It's easy to think of Florida homeboy and 11-time world champion surfer Kelly Slater as an easygoing, all-natural bro who alternates between charging waves and lounging in the Hawaiian rainforest.
But he's also a multimillionaire and a corporate animal, having an admitted affinity for golf and driving untold sales at companies like Quiksilver and Channel Islands Surfboards. We once witnessed him presenting Charlie Crist with a Biofoam surfboard that was made of soybeans and is partially biodegradable, but Slater also admitted that, "when you think of all the toxic chemicals and the waste and fumes [that go into surfboard construction], I'm not the most environmentally sound person."
The latest idea from Slater is more corporate-minded than eco-friendly -- a giant wave pool that's designed to be the centerpiece of a theme park or resort.
The just-revealed website for the Kelly Slater Wave Co. shows a rendering of what the park would look like: a small man-made island with a giant circular moat around it. Hydrofoil generators will be used to create surfable swells in the moat. Popular Science has a good explanation of exactly how this sucker would work. The wave could be adjusted according to a surfer's ability. Says Slater's website: "For beginners, it's small approachable whitewater waves, a boogie board, or soft-top with top-notch instructors available. For the advanced, it's a barreling wave that challenges deep tube riding and aerial acrobatics, pushing the limits of performance. But for all, it's a spectacle, with memories that last a lifetime." The site notes that 196 million people visited the world's top 25 theme parks in 2011 and that water park attendance grew 35 percent since 2006.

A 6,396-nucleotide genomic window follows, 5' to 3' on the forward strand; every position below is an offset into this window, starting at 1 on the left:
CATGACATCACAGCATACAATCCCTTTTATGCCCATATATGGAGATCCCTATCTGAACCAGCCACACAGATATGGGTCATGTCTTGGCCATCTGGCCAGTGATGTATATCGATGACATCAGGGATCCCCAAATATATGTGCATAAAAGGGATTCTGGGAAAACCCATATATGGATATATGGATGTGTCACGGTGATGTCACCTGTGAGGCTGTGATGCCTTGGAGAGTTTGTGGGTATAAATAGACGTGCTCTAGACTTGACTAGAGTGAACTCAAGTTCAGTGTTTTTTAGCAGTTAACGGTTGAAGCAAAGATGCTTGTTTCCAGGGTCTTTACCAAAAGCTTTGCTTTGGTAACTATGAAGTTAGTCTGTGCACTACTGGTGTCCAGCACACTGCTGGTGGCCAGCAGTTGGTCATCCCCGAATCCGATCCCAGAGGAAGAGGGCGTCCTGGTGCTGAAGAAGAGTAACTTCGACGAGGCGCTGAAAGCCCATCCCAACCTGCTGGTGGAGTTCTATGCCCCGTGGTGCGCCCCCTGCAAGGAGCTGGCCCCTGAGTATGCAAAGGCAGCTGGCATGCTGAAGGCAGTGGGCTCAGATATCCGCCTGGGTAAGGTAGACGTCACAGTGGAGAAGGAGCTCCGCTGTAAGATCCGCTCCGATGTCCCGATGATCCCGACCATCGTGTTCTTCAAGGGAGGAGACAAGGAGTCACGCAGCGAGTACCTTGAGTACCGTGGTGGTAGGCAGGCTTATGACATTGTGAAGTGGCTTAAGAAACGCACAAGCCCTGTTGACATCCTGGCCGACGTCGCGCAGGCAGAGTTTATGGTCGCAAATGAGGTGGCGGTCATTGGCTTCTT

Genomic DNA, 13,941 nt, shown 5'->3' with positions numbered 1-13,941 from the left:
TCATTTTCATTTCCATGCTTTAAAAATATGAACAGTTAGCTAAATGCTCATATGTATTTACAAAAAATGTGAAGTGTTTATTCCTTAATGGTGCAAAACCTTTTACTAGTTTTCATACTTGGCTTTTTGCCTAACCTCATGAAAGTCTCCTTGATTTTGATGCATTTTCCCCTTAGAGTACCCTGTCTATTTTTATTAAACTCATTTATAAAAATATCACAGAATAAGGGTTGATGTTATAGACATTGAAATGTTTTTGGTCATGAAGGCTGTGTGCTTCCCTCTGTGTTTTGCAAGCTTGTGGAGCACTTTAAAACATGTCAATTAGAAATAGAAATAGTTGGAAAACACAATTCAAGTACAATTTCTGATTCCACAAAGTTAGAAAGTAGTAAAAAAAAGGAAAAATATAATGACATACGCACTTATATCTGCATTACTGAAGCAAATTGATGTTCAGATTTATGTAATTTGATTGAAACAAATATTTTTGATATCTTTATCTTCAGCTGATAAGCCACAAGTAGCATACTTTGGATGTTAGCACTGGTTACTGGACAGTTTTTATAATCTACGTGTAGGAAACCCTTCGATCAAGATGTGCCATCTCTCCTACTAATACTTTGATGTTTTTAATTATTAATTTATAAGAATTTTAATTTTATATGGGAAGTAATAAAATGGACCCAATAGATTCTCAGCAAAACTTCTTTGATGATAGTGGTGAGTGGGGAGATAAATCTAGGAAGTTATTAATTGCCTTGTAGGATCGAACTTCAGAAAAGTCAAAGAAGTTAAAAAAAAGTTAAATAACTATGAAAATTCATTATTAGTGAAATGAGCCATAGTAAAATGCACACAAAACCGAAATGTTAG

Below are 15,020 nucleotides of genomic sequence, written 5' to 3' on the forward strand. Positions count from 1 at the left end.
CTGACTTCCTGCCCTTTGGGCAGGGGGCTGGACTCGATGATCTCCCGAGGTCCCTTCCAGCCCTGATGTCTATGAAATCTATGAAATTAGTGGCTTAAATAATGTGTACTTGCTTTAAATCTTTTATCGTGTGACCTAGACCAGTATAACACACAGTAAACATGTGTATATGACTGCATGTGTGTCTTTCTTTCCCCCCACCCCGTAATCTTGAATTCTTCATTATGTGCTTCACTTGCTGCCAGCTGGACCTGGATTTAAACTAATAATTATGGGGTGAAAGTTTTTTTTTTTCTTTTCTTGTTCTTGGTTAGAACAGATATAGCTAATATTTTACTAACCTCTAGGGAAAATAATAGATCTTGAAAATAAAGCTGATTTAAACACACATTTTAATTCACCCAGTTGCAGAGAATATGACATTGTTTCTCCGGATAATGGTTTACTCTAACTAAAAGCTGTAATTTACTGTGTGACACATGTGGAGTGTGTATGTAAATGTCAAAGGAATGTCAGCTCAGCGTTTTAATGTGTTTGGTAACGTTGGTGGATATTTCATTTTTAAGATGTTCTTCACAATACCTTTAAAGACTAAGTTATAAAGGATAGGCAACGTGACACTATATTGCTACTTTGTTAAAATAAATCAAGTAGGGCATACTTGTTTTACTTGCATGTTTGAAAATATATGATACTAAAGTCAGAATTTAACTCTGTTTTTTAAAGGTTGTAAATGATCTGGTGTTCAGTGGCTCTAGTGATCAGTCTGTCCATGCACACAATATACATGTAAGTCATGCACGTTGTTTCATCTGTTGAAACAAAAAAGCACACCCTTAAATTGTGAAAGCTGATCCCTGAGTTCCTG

As for one of these wave pools actually getting built, looks like that's most likely to happen in Australia, where investors have started feasability studies to see if the project would work.
Florida tourism officials better start worrying -- when they build one of these in Sioux Falls, all those Midwesterners won't need our beaches.